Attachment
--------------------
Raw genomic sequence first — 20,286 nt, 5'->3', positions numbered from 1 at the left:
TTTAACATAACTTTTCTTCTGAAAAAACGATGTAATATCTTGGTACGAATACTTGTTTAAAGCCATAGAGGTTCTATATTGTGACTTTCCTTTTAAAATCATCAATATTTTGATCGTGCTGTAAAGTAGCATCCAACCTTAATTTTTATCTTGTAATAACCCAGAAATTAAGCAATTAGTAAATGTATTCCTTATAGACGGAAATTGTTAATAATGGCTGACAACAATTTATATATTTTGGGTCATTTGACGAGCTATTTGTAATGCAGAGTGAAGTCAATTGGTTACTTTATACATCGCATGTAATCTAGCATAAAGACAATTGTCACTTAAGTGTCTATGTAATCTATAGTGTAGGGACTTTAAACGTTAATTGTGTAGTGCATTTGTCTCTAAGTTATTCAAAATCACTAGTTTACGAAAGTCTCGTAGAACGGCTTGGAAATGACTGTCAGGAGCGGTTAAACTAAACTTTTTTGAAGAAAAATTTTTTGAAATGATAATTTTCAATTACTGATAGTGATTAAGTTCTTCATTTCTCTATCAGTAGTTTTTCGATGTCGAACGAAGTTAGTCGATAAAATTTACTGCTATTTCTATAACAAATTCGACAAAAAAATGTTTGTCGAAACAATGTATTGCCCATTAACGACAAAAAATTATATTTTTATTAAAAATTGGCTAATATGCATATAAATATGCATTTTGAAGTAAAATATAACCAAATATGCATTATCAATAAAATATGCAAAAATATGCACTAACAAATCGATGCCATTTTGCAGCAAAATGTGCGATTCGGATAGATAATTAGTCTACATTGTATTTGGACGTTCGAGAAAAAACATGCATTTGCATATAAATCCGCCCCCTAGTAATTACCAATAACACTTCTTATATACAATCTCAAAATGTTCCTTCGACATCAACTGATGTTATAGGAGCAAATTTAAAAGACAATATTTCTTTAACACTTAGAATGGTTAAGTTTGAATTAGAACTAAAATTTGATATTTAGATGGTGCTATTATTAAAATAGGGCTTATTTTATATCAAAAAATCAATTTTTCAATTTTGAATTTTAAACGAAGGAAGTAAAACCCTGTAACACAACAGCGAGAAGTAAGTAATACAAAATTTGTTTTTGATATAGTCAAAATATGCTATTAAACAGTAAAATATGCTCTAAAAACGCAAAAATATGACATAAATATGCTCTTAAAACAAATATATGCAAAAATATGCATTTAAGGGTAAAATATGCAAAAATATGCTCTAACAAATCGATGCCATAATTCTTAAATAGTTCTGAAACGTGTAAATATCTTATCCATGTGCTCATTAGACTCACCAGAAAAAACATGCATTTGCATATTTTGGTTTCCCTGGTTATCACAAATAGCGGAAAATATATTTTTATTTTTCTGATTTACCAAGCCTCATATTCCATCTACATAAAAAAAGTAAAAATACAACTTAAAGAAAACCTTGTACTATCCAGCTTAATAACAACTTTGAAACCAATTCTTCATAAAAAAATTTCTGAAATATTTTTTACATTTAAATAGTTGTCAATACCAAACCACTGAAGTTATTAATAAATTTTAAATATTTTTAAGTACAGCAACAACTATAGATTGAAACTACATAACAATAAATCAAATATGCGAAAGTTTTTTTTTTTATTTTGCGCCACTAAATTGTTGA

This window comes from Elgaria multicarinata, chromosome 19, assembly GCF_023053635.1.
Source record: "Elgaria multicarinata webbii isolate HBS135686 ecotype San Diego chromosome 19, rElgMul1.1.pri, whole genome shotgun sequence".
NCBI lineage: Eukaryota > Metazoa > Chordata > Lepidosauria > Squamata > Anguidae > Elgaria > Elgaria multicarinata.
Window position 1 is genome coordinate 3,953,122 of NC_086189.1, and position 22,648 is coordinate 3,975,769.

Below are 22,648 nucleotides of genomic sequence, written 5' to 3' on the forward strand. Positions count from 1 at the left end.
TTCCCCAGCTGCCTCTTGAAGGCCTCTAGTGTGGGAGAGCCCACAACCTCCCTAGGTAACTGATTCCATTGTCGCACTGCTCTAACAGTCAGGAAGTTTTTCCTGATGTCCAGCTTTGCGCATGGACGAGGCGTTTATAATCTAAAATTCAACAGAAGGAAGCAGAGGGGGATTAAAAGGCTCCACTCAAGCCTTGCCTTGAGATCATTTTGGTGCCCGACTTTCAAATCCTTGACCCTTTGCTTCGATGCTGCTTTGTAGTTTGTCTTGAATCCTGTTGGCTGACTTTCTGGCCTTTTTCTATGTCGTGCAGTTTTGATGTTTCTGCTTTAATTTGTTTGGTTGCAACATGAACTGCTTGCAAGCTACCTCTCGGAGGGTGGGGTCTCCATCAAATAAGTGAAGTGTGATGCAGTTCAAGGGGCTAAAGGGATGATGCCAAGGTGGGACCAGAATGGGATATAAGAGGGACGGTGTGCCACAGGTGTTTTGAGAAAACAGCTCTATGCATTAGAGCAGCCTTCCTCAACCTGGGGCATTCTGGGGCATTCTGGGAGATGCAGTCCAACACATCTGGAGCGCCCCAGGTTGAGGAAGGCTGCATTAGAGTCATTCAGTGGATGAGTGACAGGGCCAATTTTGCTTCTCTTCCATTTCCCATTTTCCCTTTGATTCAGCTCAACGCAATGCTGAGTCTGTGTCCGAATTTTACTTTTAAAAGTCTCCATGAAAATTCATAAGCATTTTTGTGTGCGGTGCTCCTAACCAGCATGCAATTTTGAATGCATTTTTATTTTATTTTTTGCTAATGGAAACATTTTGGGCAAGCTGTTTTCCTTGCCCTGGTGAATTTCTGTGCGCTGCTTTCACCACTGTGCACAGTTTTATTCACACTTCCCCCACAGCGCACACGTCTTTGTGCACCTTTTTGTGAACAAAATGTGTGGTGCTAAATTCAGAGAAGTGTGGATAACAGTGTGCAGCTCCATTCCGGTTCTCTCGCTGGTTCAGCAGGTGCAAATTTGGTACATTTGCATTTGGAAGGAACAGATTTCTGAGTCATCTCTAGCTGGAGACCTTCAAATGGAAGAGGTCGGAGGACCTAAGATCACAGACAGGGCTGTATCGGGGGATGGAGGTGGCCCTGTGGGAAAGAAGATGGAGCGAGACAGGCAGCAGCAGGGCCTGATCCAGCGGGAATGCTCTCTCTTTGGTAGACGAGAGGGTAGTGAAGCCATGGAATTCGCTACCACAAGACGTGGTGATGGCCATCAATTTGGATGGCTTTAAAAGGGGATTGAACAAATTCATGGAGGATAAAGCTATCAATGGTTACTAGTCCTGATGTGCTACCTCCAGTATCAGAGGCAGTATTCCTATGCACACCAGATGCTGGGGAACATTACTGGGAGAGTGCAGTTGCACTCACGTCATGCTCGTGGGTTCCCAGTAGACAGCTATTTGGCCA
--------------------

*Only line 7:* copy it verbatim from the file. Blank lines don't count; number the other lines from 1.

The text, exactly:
Below are 22,648 nucleotides of genomic sequence, written 5' to 3' on the forward strand. Positions count from 1 at the left end.